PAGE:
Canary Wharf is well known for attracting world class businesses and retail brands, but what about large numbers of rare, migrating birds?
That is the thesis eminent urban birder David Lindo hopes to prove over the next two months with the Canary Wharf Migrant Bird Project.
The project, which is endorsed by the Royal Society for the Protection of Birds (RSPB) and the British Trust for Ornithology, will see bird watchers head to Canary Wharf over the coming weeks to find and document bird species present in the famous business and shopping district.
The theory, originally developed by Ken Murray, Charles Fentiman and Andrew Middleton is that the lights of Canary Wharf’s iconic towers could be a ‘navigation aid’ for significant numbers of migrating birds having made land fall on the east coast, heading south through the Wash/Ouse Washes/Lea Valley then touching down in Canary Wharf’s parks, on top of office buildings or in the surrounding waterways.
Canary Wharf has over 20 acres of parks and landscaped plazas and one of the UK’s highest concentrations of ‘green roofs,’ covered in sedum moss and other plant life. It has over 1,000 trees and is surrounded by docks which are teeming with fish, nesting birds and even a resident seal.
“This survey will hopefully shed further light on the effects of night lighting, urban parks and bird migration,” says Lindo.
“In the last two years birds such as nightingales have been sighted in Canary Wharf parks; this is virtually unheard of in urban London. The hope is that exceptional numbers of birds will be found, as previous studies have indicated.”
The study runs until 31st October. A previous pioneering study by Murray, Dusty Gedge and Andrew Middleton found 37 species of migrant birds, at least half of which can be classified as nationally uncommon or rare. Birds that are more frequently sighted at Canary Wharf include the endangered Black Redstart, Peregrine Falcons, Herons, Cormorants, Herring Gulls, Common Terns and Moorhens.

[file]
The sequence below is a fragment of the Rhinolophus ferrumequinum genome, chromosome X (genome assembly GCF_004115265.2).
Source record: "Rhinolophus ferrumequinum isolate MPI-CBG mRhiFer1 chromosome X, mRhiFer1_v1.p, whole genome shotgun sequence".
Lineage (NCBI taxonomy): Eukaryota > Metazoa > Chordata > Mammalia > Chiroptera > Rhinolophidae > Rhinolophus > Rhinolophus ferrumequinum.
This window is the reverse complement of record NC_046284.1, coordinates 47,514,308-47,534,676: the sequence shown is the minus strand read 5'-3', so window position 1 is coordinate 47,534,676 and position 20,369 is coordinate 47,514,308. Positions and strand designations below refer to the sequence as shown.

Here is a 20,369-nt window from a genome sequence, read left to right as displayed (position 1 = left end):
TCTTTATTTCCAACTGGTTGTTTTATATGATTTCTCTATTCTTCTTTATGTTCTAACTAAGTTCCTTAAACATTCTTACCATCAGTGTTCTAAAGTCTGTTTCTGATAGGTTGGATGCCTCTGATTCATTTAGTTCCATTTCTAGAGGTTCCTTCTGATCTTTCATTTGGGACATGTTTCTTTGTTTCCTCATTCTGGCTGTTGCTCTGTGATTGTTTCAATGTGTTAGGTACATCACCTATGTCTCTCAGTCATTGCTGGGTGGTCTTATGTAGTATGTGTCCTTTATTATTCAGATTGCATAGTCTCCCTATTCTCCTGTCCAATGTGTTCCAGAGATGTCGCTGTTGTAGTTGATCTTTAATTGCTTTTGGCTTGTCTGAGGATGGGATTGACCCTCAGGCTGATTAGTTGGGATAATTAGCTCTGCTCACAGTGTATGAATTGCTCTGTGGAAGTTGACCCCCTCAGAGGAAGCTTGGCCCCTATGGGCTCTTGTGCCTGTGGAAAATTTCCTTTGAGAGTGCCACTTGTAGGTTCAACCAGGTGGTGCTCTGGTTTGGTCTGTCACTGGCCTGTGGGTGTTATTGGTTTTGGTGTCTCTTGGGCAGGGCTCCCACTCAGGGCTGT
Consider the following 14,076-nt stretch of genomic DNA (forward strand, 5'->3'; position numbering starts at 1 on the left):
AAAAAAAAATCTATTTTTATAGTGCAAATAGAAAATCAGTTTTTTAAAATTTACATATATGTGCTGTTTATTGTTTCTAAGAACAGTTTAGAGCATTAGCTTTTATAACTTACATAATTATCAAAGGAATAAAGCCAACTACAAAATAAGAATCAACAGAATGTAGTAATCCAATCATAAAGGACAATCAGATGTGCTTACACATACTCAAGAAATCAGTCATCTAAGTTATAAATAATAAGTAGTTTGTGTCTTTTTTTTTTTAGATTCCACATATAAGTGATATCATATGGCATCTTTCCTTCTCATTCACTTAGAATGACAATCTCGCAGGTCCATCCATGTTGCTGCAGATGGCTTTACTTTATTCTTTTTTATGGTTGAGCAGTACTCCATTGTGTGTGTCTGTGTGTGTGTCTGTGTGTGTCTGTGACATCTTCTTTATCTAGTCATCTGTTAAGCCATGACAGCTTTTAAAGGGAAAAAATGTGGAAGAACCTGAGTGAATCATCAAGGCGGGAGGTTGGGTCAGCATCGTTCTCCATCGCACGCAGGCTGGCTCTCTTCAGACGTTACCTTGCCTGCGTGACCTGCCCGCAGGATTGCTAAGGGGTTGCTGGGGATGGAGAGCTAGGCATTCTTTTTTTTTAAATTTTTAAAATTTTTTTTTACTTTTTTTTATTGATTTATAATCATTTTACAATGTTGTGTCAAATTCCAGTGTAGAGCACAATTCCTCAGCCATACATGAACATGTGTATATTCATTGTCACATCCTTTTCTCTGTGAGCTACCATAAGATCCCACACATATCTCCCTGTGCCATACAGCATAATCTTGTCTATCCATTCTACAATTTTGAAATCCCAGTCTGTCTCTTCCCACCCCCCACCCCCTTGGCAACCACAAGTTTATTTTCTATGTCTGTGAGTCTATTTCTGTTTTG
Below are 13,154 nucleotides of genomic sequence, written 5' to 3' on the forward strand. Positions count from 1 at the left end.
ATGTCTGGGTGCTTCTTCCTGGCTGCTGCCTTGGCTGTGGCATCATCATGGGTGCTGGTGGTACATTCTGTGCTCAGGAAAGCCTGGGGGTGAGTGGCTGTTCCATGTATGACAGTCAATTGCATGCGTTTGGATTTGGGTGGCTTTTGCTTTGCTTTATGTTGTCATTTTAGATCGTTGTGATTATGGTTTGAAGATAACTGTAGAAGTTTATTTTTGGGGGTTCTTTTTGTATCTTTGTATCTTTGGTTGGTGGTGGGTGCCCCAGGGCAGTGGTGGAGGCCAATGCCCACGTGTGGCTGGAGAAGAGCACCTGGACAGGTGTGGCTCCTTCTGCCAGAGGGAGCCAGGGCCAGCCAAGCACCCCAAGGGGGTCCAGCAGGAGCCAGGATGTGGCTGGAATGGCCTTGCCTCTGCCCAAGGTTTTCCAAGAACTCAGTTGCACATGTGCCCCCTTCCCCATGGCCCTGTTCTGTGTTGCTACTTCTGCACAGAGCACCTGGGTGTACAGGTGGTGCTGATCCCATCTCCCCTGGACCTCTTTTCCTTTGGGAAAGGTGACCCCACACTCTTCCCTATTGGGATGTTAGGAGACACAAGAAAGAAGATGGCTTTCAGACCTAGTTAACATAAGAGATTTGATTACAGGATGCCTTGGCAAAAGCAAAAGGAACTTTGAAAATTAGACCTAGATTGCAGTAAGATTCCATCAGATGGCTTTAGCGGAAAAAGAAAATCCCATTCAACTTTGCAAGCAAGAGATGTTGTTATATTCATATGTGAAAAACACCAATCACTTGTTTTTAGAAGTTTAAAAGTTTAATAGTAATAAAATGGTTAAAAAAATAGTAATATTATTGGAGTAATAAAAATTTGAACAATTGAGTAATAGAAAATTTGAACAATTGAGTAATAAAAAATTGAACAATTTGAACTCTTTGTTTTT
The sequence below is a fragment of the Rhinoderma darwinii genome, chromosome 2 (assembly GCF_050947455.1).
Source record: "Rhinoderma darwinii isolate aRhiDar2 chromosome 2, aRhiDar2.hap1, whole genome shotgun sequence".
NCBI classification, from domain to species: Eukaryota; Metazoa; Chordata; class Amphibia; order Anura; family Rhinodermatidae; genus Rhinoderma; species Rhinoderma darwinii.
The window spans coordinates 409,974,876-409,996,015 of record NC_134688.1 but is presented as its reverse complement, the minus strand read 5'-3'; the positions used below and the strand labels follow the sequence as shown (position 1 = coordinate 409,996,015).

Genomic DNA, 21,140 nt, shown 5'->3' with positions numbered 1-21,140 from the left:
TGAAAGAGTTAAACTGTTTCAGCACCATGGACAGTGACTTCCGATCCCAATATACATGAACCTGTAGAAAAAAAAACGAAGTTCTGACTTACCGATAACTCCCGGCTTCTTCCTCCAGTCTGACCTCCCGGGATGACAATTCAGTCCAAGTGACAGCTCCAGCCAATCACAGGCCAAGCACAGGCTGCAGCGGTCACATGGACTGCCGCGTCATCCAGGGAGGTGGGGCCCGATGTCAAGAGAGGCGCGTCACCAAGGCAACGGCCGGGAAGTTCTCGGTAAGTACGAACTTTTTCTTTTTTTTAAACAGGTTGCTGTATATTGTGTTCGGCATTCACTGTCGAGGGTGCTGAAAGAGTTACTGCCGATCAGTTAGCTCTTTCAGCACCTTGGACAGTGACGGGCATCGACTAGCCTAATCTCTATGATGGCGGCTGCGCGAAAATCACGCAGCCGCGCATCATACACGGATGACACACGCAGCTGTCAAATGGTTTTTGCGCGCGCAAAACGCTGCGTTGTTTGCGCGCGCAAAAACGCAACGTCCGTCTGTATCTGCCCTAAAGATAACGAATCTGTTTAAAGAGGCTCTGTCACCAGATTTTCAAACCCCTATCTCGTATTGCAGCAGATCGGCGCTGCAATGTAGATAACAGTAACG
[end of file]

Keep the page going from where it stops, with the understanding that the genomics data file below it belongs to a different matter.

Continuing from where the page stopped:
Throughout the study Canary Wharf Group plc, the developer and owner of the Canary Wharf Estate, is leaving the lights on in the pyramid on top of One Canada Square, Britain’s tallest building, between midnight and dawn. The lights are usually turned off to conserve energy.
Eleanor Fenton, Environmental Projects Manager at Canary Wharf Group plc says: “We have nearly 100,000 people coming to Canary Wharf to work everyday, but most are unaware that above and around them is some of Britain’s rarest wildlife.”
“We’ve placed a big emphasis on environmental regeneration in recent years, including increasing the amount of green space and putting in place a Biodiversity Action Plan. As Canary Wharf continues to grow rapidly, it is vital we remain attentive to our environment. It is a source of pride that we are making Canary Wharf a little more green every year.”
Tim Webb, Communications Manager for the RSPB in London says: “David Lindo and the Canary Wharf Group are breaking new ground here. Every new discovery helps us hone our conservation knowledge to further improve London’s environment.”
Paul Stancliffe, British Trust for Ornithology, says, “We are delighted to be associated with this project. Over the next few weeks 5 billion birds will be migrating from northern Europe to warmer climes further south. Many of these will pass through the UK. We know that in the past birds migrating at night were attracted to the light of lighthouses but we don’t know to what extent they are attracted to the light from our cities buildings. The results from this innovative survey could help to shed some light on this.”
The United Nations has declared 2010 the International Year for Biodiversity.